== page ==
operation-which the United States District Court for the
Southern District of New York said could be regulated under
New York's non-discriminatory anti-usury laws-in the
Tribe's sovereign immunity. Id. at 257-259;
see also Otoe-Missouria Tribe of Indians v. N.Y. State
Dep't of Fin. Servs., 974 F.Supp.2d 353, 360-61
(S.D.N.Y. 2013); aff'd, 769 F.3d 105 (2d Cir.
that in mind, and precluded from conducting discovery against
the Corporate Defendants because of their appeal, the
plaintiffs sought to obtain information from former Bellicose
employees about Bellicose and its operations as well as the
transformation of Bellicose and affiliated entities into
Ascension and Big Picture Loans. That evidence was intended
to help them prove their merits case against Martorello.
Although Martorello did not initiate the depositions against
the former Bellicose employees, he has said he needs
information from the to aid in his defense.
is the President of Ascension. McFadden was formerly the
president of Bellicose Capital ("Bellicose"), and
he is a part owner of Eventide Credit Acquisitions, LLC
("Eventide"). Eventide provided the initial loan of
$300M that was to fund the lending operations to be conducted
by Ascension and Big Picture Loans after Bellicose became
what is now Ascension and Big Picture Loans.
plaintiffs from Williams, No. 3:17-cv-461, served
McFadden with two subpoenas ad testificandum, one under
Federal Rule of Civil Procedure 30(b)(1) and the other under
Federal Rule of Civil Procedure 45. After the Corporate
Defendants filed their appeal, McFadden's counsel and
plaintiffs' counsel discussed the subpoenas, and
plaintiffs' counsel made clear that they planned to
proceed with a deposition of McFadden under the Rule 45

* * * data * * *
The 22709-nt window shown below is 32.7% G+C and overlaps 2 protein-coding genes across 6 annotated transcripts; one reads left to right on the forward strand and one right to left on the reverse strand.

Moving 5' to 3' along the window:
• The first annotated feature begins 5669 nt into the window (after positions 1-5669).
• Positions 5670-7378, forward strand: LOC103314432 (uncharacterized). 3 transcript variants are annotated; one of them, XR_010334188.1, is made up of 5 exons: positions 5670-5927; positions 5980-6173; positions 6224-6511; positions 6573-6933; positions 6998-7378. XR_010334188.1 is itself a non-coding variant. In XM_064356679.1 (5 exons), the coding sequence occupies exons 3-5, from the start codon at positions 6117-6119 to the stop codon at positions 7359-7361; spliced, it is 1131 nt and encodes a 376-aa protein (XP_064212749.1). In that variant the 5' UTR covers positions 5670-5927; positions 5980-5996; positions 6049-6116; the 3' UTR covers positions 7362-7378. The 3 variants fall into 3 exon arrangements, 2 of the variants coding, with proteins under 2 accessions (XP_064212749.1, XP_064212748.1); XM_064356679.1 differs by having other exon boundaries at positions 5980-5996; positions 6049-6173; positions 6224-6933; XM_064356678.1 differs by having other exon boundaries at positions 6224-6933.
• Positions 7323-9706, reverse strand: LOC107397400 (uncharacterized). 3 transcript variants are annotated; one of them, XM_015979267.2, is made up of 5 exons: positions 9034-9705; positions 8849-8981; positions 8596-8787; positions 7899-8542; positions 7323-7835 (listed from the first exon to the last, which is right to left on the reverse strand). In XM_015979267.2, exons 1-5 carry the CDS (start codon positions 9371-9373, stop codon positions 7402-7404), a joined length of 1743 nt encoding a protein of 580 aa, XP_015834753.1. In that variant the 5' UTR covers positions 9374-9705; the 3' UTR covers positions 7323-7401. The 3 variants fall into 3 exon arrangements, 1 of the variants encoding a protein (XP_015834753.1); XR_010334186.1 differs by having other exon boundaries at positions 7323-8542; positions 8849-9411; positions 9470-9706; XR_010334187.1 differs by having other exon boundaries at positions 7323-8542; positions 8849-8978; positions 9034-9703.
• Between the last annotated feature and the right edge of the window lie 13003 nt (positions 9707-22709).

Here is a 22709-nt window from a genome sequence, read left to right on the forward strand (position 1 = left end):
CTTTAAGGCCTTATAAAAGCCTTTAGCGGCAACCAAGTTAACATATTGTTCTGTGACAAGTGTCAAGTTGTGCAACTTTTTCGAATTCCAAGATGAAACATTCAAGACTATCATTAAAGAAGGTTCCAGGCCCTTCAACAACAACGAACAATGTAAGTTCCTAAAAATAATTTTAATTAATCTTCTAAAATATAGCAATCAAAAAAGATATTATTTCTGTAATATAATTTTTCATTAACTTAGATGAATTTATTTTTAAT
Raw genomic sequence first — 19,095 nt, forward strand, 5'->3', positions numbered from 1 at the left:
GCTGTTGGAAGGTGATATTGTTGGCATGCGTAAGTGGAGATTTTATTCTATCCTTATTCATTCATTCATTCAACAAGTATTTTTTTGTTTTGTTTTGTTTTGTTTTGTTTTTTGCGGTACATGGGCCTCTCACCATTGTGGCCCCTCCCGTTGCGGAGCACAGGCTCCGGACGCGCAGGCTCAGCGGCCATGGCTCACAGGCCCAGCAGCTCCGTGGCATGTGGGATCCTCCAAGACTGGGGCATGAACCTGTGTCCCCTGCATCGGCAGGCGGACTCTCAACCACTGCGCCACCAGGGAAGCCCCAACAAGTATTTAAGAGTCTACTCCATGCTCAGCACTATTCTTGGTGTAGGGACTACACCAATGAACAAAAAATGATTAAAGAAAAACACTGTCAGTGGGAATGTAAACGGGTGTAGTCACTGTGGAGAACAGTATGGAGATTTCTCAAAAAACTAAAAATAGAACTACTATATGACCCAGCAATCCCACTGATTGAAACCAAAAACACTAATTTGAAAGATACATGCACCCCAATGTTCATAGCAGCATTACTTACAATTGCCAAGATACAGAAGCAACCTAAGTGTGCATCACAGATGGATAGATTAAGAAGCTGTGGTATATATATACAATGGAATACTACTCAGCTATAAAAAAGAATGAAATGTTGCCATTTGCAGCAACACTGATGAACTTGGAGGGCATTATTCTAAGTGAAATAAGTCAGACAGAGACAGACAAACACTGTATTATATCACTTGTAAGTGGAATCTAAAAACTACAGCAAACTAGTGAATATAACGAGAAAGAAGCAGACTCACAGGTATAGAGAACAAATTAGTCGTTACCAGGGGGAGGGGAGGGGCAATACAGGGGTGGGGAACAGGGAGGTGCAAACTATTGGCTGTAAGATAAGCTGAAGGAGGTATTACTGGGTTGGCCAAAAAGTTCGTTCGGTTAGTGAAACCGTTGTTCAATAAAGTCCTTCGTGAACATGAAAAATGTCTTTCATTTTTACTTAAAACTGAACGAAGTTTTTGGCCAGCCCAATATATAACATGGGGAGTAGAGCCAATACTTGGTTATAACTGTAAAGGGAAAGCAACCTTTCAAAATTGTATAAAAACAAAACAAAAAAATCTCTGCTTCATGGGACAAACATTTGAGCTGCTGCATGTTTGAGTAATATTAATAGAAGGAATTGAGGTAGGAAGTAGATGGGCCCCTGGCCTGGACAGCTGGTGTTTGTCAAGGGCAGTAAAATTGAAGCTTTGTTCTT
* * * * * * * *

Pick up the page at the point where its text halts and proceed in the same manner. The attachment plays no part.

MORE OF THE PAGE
who is represented by the same law firm as the Corporate
Defendants, filed the AMENDED MOTION TO QUASH PLAINTIFFS'
SUBPOENA TO BRIAN MCFADDEN TO TESTIFY AT DEPOSITION IN A
CIVIL ACTION (ECF No. 4) . The plaintiffs responded to that
motion (ECF No. 6), and McFadden replied (ECF No. 10). The
parties presented oral argument.
the AMENDED MOTION TO QUASH PLAINTIFFS' SUBPOENA TO BRIAN
MCFADDEN TO TESTIFY AT DEPOSITION IN A CIVIL ACTION (ECF No.
4) was ripe, but before the Court had a hearing on the
motion, the Court decided the Corporate Defendants'
motion to stay in Williams. See No.
3:17-cv-461, ECF No. 323. Relevant here, the Court confirmed
that neither Matt Martorello (the third defendant in the
case) nor the plaintiffs could serve discovery directly on
the Corporate Defendants, because the Corporate
Defendants' appeal to the Fourth Circuit must be
respected. Id. at 7, 9. But, the Court also held
that the case against Matt Martorello would not be stayed
even though the trial had to be moved because of the delayed
discovery caused by expansive assertions of sovereign
immunity of which the assertion by Liang is but a part.
Id. at 6. Thus, discovery may proceed against Matt
Martorello, because the Court is divested only "over
[the] aspects of the case involved in the appeal."
Id. at 8-9 (quoting Griggs v. Provident Consumer
Disc. Co., 459 U.S. 56, 58 (1982)). Martorello's
trial date has been continued generally.
must quash or modify a subpoena that "subjects a person
to undue burden" or that "requires disclosure of
privileged or other protected matter." Fed.R.Civ.P.
45(d)(3)(A). Additionally, the "party or attorney
responsible for issuing and serving a subpoena must take
reasonable steps to avoid imposing undue burden or expense on
a person subject to the subpoena." Fed.R.Civ.P.
45(c)(1). The burden to establish that a subpoena imposes an
undue burden is on the person opposing its command. See
Singletary v. Sterling Transp. Co., 289 F.R.D. 237,